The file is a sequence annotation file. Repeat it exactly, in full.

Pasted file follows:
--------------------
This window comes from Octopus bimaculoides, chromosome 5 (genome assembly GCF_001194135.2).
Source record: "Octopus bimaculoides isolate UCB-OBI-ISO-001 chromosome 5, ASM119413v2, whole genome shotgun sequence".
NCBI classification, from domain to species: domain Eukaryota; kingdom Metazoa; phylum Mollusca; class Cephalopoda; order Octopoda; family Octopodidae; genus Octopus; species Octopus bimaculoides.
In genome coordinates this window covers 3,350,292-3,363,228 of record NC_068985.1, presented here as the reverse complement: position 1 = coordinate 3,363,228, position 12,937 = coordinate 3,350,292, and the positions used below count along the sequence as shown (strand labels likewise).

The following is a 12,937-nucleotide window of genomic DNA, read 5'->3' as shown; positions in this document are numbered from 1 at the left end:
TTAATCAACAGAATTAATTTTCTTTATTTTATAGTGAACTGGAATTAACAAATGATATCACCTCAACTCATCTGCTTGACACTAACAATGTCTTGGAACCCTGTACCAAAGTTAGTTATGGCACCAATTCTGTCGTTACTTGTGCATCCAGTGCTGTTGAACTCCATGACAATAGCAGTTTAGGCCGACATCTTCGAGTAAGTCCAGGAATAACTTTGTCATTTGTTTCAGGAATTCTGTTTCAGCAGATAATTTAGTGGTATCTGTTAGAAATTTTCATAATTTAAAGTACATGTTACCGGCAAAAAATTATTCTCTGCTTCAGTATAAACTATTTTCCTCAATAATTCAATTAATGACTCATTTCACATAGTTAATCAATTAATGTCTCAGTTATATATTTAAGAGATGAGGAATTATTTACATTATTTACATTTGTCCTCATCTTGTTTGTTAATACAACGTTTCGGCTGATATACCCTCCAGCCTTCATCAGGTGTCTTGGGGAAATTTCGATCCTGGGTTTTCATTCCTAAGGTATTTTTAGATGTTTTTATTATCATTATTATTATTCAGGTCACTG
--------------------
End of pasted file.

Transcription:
This window comes from Octopus bimaculoides, chromosome 5 (genome assembly GCF_001194135.2).
Source record: "Octopus bimaculoides isolate UCB-OBI-ISO-001 chromosome 5, ASM119413v2, whole genome shotgun sequence".
NCBI classification, from domain to species: domain Eukaryota; kingdom Metazoa; phylum Mollusca; class Cephalopoda; order Octopoda; family Octopodidae; genus Octopus; species Octopus bimaculoides.
In genome coordinates this window covers 3,350,292-3,363,228 of record NC_068985.1, presented here as the reverse complement: position 1 = coordinate 3,363,228, position 12,937 = coordinate 3,350,292, and the positions used below count along the sequence as shown (strand labels likewise).

The following is a 12,937-nucleotide window of genomic DNA, read 5'->3' as shown; positions in this document are numbered from 1 at the left end:
TTAATCAACAGAATTAATTTTCTTTATTTTATAGTGAACTGGAATTAACAAATGATATCACCTCAACTCATCTGCTTGACACTAACAATGTCTTGGAACCCTGTACCAAAGTTAGTTATGGCACCAATTCTGTCGTTACTTGTGCATCCAGTGCTGTTGAACTCCATGACAATAGCAGTTTAGGCCGACATCTTCGAGTAAGTCCAGGAATAACTTTGTCATTTGTTTCAGGAATTCTGTTTCAGCAGATAATTTAGTGGTATCTGTTAGAAATTTTCATAATTTAAAGTACATGTTACCGGCAAAAAATTATTCTCTGCTTCAGTATAAACTATTTTCCTCAATAATTCAATTAATGACTCATTTCACATAGTTAATCAATTAATGTCTCAGTTATATATTTAAGAGATGAGGAATTATTTACATTATTTACATTTGTCCTCATCTTGTTTGTTAATACAACGTTTCGGCTGATATACCCTCCAGCCTTCATCAGGTGTCTTGGGGAAATTTCGATCCTGGGTTTTCATTCCTAAGGTATTTTTAGATGTTTTTATTATCATTATTATTATTCAGGTCACTG